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Leading women’s fiction prize is open to unrepresented and unpublished women writers

The Lucy Cavendish Fiction Prize, now in its 12th year, provides a unique opportunity for unpublished women writers to launch their literary careers.

2021 was a record-breaking year for the Prize, receiving a total of over 750 entries. 

Right from its inception, the Lucy Cavendish Fiction Prize has developed a formidable reputation for uncovering new talent and draws significant interest from the publishing industry. It has been a catalyst for numerous literary careers. The winner of the 2022 prize will receive guidance and support from literary agent and sponsor Peters Fraser Dunlop and a cash prize of £1,500.

To enter the 2022 Lucy Cavendish Fiction Prize click here.

The 2022 judging panel welcomes back Head of the Books Department and literary agent Tim Bates, from our valued sponsor Peter Fraser Dunlop, Dr Isobel Maddison, Fellow Emerita of Lucy Cavendish College where she was College Lecturer and Director of Studies in English. Returning to the panel once again are also editor and ghost-writer Gillian Stern, Fellow Emerita Lindsey Traub, and poet, crime writer and Honorary Fellow of the College, Sophie Hannah. Chair of the panel is political journalist, broadcaster and Honorary Fellow of the College Jackie Ashley (after leaving the College as its eight President). New to the panel this year are 2016 shortlist Sara Collins, author of The Confessions of Frannie Langton, published in 2019 to critical acclaim, and Phoebe Morgan, Harper Collins Editorial Director and author of four novels published by HQ.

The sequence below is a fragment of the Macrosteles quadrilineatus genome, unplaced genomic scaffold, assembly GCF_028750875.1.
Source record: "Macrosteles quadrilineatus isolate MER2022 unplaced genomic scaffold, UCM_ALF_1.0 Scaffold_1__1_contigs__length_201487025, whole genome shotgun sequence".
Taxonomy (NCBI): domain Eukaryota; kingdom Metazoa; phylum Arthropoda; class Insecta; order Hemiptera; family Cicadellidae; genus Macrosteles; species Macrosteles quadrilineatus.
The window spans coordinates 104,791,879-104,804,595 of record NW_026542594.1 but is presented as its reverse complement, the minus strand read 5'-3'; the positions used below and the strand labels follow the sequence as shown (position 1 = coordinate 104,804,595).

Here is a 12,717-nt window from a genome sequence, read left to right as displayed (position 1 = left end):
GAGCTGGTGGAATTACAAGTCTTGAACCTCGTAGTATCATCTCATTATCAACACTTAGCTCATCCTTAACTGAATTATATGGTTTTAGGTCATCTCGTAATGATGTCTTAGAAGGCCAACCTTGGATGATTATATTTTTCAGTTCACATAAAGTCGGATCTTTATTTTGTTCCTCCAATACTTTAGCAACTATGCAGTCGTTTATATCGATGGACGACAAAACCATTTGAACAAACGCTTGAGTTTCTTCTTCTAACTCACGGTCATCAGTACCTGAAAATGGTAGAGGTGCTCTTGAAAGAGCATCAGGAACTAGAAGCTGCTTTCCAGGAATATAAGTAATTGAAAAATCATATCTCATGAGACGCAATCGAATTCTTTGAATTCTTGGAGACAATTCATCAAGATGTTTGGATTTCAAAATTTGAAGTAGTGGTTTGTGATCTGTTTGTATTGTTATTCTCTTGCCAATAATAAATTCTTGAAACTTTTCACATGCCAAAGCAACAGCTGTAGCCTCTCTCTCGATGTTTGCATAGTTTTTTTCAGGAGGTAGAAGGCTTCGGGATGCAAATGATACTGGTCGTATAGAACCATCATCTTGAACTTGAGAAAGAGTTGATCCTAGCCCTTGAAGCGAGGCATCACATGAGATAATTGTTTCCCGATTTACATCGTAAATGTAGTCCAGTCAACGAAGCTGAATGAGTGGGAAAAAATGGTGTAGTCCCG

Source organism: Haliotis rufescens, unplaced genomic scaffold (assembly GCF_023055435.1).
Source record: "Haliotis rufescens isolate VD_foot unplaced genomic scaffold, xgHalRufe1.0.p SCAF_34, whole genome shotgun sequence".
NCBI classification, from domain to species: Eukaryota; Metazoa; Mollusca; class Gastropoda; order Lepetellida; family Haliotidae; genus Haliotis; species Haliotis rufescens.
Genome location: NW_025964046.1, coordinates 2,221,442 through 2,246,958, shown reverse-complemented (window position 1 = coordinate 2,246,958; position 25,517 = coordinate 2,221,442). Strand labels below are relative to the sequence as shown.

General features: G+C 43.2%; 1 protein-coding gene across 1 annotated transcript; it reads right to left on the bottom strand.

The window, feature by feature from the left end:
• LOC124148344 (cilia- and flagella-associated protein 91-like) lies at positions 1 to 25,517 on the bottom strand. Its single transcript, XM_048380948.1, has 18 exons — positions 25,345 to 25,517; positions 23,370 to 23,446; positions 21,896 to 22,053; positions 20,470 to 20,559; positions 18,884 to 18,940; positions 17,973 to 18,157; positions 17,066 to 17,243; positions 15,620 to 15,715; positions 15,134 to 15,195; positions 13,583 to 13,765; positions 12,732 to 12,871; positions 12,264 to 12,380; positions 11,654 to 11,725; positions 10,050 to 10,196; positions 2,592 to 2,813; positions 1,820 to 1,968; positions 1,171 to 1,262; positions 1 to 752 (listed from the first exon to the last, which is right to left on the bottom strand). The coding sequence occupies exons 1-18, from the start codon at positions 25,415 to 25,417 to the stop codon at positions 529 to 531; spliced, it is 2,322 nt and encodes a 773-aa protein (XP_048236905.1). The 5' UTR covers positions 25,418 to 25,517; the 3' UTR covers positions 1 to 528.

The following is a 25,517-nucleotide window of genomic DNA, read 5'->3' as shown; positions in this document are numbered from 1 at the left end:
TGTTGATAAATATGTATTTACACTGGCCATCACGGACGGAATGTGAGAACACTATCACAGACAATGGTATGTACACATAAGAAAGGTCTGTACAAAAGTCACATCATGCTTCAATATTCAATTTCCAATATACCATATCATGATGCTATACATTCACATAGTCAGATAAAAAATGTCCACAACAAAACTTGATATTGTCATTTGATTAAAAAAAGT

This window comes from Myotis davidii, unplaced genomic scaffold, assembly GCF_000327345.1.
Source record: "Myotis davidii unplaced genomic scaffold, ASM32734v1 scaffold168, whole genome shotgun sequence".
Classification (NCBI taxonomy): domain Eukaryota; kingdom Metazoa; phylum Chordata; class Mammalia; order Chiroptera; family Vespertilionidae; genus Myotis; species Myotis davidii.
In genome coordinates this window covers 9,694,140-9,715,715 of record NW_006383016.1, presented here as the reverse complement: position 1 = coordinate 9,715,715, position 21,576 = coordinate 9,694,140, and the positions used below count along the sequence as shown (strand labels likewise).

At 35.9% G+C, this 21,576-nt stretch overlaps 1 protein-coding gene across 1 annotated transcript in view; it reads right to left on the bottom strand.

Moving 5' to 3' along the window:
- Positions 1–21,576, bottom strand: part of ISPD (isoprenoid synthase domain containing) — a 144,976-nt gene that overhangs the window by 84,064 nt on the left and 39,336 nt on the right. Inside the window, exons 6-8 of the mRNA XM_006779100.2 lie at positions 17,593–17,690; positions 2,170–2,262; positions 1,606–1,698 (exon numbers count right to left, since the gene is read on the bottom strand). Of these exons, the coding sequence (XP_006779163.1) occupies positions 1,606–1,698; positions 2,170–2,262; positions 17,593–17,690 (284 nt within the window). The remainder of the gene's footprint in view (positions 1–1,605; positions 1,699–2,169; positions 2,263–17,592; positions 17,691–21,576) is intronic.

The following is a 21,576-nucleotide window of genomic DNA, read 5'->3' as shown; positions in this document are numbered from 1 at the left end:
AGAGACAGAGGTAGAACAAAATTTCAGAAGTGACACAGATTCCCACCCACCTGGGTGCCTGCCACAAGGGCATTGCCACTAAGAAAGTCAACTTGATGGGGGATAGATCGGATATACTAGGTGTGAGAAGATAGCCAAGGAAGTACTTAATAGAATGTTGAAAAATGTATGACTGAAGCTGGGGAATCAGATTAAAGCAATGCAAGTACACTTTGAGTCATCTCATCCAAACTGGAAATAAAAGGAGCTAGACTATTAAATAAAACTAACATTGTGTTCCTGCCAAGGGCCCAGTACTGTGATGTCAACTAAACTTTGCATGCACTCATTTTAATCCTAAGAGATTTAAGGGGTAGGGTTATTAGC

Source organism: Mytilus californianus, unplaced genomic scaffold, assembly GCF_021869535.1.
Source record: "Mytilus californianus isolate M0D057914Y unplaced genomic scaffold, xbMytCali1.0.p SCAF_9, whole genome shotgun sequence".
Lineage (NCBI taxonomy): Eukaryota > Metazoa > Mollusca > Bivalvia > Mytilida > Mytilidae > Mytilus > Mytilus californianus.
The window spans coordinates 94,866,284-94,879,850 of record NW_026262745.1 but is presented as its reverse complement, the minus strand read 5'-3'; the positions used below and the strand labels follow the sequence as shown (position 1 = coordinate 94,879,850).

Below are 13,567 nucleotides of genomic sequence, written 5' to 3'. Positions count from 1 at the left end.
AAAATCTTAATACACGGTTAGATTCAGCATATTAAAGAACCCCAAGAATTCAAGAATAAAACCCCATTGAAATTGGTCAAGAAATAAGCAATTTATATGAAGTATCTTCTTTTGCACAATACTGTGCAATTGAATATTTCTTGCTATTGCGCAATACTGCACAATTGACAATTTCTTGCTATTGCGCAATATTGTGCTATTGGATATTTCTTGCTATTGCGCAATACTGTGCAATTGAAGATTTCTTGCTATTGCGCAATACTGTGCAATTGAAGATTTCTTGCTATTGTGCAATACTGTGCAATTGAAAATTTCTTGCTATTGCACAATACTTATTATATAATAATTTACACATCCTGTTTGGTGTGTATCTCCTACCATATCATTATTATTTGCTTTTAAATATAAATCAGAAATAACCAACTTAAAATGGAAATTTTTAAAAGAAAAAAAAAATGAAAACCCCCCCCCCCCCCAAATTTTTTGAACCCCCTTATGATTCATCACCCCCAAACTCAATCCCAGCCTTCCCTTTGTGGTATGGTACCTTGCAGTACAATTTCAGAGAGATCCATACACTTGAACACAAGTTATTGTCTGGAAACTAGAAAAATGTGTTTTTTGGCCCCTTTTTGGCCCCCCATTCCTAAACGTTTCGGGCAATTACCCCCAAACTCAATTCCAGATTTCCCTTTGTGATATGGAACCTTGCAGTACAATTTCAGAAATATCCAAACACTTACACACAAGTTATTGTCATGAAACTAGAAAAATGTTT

Read more about the judges here.

The 2021 winner of the Fiction Prize was Megan Davis with her novel The Messenger.

Tim Bates, Head of the Books Department & Literary Agent at Peters Fraser and Dunlop, commented:

"The 2021 shortlist was of a uniformly high-quality and it was incredibly hard to choose a winner. But Megan Davis's The Messenger stood out for its style and confidence, and its compelling portrait of family relations. It is a gripping and cool literary thriller, that cleverly manages to be both a why- and who-dunnit."

Aoife Fitzpatrick (2020 winner) who just signed a two-book deal with Virago comments: “The judges of the Lucy Cavendish College Fiction Prize have an exceptional record for talent-spotting. And, when I was lucky enough to win the award, their faith and support was hugely important to me - a lasting injection of confidence. I would urge any unpublished writer to enter their manuscript; to share their work with the literary agents at PFD and with the passionate and invested readers at Lucy Cavendish College. From longlist to shortlist to winner, this competition offers real opportunities for authors to be discovered and championed.”

The Fiction Prize and its authors

Since its foundation in 2010, the Prize has been a starting point in numerous entrants’ success stories giving them the platform to launch successful and ongoing careers as novelists, including: